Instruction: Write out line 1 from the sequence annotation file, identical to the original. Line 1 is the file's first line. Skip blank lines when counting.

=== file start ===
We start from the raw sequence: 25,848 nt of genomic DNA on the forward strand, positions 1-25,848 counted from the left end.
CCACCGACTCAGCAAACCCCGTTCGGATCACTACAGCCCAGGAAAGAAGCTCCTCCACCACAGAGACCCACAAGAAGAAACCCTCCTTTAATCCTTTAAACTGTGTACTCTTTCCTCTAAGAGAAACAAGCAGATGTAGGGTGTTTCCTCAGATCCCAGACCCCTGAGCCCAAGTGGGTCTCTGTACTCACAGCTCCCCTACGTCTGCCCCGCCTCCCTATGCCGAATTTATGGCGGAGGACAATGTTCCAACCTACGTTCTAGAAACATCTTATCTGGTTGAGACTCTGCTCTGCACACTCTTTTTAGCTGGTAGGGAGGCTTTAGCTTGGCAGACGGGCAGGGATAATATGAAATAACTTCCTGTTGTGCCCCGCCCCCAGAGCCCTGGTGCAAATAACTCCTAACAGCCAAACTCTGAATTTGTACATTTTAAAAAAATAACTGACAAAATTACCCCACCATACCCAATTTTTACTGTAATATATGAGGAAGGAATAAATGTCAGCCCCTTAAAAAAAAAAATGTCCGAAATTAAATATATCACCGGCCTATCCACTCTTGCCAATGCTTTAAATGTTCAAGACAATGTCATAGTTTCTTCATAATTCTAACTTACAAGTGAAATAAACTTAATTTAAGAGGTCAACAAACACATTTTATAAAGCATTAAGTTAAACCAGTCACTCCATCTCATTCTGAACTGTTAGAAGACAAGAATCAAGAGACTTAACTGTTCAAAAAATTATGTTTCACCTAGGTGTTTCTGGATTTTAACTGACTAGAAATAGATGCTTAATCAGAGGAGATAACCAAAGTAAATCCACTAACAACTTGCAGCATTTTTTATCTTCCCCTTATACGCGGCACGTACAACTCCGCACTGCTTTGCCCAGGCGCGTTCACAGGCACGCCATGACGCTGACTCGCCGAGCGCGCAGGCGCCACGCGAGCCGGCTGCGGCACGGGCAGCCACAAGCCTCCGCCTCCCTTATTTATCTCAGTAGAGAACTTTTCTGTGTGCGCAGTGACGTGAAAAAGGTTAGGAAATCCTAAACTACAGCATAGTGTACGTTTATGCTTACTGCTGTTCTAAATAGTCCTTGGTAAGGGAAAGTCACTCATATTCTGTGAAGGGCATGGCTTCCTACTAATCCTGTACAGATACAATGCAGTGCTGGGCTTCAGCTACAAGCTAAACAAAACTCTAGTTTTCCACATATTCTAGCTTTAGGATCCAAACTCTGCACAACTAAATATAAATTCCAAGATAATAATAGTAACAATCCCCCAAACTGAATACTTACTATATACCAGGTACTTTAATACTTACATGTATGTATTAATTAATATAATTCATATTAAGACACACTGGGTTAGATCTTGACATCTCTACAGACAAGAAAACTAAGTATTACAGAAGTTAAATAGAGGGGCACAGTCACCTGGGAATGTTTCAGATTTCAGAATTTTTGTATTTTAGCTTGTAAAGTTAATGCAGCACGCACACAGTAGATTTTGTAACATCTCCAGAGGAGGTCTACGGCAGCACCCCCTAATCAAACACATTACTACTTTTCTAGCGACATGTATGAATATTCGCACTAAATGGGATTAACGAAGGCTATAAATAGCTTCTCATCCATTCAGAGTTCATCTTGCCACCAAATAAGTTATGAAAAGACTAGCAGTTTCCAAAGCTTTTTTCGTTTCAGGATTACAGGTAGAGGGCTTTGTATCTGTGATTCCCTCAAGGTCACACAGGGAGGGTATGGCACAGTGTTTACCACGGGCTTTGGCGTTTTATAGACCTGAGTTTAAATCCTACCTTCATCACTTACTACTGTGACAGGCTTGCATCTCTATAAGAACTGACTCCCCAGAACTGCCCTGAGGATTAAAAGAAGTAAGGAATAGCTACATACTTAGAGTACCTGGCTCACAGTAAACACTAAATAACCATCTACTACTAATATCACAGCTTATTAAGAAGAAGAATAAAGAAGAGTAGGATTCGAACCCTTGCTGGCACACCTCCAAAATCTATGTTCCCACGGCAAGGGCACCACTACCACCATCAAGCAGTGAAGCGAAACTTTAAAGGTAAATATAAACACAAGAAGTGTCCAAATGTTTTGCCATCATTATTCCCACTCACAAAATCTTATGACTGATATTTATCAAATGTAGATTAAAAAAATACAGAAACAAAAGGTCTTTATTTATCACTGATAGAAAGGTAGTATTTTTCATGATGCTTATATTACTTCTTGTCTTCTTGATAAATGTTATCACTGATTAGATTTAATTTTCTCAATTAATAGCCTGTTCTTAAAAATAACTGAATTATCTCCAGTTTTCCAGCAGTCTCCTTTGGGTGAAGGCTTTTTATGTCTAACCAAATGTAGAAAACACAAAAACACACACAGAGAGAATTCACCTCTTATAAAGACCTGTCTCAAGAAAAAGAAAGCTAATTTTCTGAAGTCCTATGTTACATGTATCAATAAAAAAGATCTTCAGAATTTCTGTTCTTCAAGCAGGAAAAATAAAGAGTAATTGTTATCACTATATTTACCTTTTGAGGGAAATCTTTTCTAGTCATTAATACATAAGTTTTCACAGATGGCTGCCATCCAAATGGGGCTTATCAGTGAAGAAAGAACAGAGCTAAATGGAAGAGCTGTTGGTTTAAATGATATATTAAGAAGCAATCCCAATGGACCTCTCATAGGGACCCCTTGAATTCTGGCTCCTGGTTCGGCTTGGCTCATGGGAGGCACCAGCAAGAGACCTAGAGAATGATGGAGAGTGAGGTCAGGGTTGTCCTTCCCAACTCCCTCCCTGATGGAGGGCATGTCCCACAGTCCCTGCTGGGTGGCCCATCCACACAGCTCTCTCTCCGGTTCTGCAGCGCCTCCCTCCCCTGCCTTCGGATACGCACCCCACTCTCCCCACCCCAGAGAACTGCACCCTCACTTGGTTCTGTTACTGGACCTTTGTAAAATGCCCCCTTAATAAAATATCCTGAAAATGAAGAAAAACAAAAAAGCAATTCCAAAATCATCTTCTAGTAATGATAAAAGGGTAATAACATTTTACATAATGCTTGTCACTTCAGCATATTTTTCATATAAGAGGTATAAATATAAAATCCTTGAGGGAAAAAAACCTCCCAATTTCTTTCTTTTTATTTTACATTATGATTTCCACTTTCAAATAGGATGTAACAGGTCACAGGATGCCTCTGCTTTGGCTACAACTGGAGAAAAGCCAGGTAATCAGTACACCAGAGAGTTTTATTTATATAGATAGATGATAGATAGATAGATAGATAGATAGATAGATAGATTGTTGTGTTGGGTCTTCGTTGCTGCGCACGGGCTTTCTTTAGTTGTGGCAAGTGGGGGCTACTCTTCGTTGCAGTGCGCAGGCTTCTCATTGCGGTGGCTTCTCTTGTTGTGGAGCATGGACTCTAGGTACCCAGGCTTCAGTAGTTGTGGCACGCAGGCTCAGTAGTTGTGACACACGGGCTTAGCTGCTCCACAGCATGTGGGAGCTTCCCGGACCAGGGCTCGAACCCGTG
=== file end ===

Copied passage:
We start from the raw sequence: 25,848 nt of genomic DNA on the forward strand, positions 1-25,848 counted from the left end.